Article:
But if we look beyond the consent problems with the Facebook study, the issues get harder. Should regulators block research projects, like this one, that might cause harm, even a tiny amount of harm, to their human subjects? That’s how you get institutional review boards stepping in to require approval for oral history projects. If I ask you questions about your grandparents’ life in the war, it could make you sad—probably sadder than Facebook did. No one thinks that’s creepy. In many contexts, we think of tiny harms as essentially no harms at all.

The difference is the scale. Tiny harms add up. And multiplying very tiny effects by gigantic numbers is a trick that strains our quantitative intuition and our existing ethical norms. As Laurie Penny writes in the New Statesman, “There are no precedents for what Facebook is doing here. … Facebook itself is the precedent. The ethics of this situation have yet to be unpacked.”

Each subject may have been only slightly saddened by her altered news feed, but out of 155,000 people, isn’t it possible there were a few poised on the edge of a major crisis? Did the Facebook experiment create suicides? Fair question. But note that the researchers carried out a parallel experiment in which another 155,000 people were artificially made happier by news feed manipulation. If Facebook is to blame for hypothetical suicides, does it also get Samaritan’s credit for suicides it prevented? Should Facebook be required to salt its users’ feeds with positive stories, since failing to do so compromises their emotional well-being on a titanic scale? Oral historians don’t have to wrestle with these questions, because oral historians aren’t soliciting heartstring-tugging stories from 155,000 people at a time.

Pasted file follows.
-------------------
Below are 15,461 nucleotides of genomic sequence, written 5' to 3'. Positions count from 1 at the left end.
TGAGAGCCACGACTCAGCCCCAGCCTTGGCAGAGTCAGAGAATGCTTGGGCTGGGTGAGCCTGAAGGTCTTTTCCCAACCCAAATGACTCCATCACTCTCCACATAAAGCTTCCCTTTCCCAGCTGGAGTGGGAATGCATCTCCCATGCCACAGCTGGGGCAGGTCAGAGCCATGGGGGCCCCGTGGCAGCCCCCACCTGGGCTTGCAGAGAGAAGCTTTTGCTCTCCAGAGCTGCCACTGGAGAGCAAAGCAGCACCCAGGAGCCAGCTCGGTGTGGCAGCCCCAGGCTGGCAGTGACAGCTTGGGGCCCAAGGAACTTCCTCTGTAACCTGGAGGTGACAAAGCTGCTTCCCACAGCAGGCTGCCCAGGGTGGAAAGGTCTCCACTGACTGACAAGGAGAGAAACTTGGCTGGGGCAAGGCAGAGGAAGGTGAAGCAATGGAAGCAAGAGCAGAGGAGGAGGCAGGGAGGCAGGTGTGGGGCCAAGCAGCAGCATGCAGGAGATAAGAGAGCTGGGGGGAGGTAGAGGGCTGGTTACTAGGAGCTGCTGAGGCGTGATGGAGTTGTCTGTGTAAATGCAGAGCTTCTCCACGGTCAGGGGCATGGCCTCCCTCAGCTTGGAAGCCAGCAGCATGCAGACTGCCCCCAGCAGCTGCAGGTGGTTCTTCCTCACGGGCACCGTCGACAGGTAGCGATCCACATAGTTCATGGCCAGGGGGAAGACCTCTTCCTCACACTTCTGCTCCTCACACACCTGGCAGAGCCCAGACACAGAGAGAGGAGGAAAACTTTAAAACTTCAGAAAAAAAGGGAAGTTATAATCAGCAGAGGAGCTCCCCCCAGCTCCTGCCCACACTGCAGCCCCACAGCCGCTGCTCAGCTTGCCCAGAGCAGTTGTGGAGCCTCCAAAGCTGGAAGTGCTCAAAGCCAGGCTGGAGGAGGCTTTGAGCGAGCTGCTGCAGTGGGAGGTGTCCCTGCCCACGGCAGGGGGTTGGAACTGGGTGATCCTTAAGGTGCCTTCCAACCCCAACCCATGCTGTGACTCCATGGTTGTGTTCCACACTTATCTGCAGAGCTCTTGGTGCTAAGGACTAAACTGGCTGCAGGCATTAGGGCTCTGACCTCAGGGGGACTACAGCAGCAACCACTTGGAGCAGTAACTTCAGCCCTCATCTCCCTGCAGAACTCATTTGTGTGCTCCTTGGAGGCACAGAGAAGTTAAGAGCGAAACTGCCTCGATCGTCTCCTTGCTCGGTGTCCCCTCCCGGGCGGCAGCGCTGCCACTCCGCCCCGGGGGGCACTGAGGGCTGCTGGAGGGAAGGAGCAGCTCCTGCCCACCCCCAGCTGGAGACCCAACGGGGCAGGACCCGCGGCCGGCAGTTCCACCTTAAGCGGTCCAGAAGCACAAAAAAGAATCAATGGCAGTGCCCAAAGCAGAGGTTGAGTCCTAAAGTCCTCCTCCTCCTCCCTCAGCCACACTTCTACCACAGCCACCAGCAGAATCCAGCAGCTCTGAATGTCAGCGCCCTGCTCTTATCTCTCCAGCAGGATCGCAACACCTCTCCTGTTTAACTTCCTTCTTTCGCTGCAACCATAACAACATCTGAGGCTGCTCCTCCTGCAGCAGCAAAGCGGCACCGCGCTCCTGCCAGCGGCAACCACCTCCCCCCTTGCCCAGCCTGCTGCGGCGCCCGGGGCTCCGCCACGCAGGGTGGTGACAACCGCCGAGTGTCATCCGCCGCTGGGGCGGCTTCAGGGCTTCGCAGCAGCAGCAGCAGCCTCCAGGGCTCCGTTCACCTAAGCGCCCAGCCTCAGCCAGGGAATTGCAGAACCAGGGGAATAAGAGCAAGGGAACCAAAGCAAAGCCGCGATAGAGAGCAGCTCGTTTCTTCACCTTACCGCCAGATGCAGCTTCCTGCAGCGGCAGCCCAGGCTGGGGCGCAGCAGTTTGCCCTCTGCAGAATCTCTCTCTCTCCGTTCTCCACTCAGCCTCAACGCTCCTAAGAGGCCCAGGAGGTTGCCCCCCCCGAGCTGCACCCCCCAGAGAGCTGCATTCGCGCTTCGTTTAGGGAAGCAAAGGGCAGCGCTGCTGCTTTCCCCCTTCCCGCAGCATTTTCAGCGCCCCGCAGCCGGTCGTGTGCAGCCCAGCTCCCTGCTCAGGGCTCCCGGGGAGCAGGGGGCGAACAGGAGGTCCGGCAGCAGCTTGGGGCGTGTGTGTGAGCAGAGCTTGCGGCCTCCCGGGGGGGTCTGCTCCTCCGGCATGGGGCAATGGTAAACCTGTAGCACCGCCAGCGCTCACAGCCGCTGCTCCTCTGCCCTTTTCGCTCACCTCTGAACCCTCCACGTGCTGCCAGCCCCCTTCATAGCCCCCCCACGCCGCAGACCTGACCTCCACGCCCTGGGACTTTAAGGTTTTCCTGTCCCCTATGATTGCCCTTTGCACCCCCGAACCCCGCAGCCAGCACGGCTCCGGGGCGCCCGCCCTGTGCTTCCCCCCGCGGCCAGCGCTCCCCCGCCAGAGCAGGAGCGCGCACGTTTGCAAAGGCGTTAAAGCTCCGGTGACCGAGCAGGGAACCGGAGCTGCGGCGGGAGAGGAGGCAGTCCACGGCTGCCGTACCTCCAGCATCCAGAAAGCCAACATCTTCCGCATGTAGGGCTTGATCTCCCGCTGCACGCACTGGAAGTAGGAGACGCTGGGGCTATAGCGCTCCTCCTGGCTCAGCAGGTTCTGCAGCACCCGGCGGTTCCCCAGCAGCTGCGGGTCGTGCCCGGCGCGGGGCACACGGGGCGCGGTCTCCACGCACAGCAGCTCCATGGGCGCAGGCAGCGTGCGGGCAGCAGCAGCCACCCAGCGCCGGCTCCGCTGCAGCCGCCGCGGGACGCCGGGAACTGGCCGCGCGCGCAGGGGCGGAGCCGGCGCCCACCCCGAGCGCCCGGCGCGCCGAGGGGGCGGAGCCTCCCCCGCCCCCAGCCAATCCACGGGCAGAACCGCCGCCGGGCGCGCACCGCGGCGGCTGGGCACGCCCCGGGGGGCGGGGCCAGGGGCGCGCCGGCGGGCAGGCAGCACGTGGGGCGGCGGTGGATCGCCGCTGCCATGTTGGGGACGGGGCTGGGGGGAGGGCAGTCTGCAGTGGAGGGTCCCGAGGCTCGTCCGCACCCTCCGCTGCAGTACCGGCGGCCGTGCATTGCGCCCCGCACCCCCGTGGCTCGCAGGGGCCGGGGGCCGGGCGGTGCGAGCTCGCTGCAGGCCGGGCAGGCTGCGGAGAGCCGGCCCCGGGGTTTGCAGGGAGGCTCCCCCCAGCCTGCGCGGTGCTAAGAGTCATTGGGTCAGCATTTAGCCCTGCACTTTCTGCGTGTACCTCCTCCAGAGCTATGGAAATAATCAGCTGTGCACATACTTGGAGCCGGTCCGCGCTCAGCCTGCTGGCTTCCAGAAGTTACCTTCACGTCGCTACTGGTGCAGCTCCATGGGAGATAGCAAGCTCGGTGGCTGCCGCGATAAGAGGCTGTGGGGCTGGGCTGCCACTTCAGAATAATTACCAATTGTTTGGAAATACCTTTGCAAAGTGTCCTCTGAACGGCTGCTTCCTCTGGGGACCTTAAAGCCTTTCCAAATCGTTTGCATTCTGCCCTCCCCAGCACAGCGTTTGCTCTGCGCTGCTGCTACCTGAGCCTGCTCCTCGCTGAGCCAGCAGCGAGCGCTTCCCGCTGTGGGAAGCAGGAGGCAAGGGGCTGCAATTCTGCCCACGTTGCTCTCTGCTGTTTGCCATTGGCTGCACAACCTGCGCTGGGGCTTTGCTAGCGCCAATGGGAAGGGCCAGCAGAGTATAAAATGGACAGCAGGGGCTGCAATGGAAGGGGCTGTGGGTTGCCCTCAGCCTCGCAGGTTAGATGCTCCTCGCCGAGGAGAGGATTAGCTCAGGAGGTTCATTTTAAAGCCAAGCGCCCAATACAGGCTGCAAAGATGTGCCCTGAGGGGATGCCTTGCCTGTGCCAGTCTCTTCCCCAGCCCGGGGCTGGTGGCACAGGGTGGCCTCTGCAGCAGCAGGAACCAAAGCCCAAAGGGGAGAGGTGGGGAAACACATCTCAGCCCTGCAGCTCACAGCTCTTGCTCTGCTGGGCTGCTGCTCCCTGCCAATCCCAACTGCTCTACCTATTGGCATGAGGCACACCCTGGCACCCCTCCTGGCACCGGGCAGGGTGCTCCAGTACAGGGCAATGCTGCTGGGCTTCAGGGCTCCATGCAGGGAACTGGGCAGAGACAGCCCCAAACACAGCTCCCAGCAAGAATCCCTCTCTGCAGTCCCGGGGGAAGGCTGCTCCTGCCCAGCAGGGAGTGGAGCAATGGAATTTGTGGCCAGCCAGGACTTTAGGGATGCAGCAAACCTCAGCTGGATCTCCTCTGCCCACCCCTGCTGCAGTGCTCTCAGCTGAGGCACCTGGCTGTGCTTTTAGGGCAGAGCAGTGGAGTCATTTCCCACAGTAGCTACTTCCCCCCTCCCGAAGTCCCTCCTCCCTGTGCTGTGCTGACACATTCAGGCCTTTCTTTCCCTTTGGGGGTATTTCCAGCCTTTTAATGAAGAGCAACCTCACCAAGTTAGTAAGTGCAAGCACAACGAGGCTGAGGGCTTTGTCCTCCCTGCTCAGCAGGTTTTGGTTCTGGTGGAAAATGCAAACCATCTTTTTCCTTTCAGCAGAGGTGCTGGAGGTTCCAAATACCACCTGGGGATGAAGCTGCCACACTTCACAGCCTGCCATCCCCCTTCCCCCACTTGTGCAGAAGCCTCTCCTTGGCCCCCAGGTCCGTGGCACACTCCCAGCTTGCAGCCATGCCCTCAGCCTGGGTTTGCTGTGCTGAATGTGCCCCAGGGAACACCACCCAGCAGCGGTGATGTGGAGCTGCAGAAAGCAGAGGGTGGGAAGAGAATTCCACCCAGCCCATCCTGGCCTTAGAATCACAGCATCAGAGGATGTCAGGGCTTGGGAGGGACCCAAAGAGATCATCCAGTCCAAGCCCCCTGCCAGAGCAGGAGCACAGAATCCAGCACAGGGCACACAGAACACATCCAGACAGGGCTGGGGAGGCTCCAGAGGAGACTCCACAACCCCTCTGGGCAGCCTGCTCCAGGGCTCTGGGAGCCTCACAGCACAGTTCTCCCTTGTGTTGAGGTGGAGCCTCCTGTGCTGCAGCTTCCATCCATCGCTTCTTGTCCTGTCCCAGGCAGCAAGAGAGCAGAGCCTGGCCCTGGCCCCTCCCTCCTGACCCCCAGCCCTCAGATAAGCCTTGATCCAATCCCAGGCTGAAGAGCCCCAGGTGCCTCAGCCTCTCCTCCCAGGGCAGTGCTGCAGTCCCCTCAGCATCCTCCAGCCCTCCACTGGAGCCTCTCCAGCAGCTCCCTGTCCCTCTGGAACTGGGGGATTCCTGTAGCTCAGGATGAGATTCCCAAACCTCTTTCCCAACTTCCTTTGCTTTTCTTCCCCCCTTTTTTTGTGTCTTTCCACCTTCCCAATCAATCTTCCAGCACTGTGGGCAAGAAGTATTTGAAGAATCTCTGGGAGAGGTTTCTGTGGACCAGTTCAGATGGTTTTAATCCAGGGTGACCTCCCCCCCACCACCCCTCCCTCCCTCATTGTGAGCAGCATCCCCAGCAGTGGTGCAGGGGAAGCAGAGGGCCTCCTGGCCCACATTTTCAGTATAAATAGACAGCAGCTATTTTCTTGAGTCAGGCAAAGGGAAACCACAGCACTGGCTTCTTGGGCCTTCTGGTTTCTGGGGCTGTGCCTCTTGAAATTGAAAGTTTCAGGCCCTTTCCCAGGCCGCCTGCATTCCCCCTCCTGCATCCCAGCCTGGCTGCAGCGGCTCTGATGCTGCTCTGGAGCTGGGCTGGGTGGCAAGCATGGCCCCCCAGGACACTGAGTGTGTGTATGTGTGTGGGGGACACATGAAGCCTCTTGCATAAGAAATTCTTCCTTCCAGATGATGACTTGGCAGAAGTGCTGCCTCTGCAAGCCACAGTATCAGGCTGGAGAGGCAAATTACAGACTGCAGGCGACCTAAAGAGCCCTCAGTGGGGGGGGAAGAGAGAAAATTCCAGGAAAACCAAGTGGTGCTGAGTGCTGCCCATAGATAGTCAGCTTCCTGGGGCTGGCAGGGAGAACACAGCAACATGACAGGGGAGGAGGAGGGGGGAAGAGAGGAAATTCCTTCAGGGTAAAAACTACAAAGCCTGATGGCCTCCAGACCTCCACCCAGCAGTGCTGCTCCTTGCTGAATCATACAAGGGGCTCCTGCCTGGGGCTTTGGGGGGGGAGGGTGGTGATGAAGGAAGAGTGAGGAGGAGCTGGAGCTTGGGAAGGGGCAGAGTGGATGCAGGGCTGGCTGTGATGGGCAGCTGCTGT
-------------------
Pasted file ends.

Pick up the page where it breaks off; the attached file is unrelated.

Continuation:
The micronudges available to Facebook aren’t restricted to cheering up and bumming out. In November 2010, the company rolled out a “social voting” promotion that increased subjects’ likelihood of voting in real-world elections by 0.39 percent. That’s a small percentage. But a lot of elections are close. And Facebook can reach a lot more voters than any traditional campaign, in a much more precisely targeted way. The ability of a gigantic corporation to push an election one way or the other, more or less untraceably, sounds creepy, too—but it’s hard to pin down exactly how it differs from the deployment of a massive ad buy, which at the moment is a constitutional right.

The scientists behind the study understand the importance of scale very well. They write: “Even small effects can have large aggregated consequences: For example, the well-documented connection between emotions and physical well-being suggests the importance of these findings for public health.” But there’s another well-documented connection not mentioned here that Facebook is surely aware of: Sad people buy more stuff. From the point of view of social science, making millions of people’s lives imperceptibly sadder is an ethical red flag. But for a company whose survival depends on turning ad views into money, maybe it’s just business.

Correction, July 1, 2014: This piece originally misstated the number of people who were shown an altered, sadder Facebook news feed. It was approximately 155,000, not 300,000. (Return.)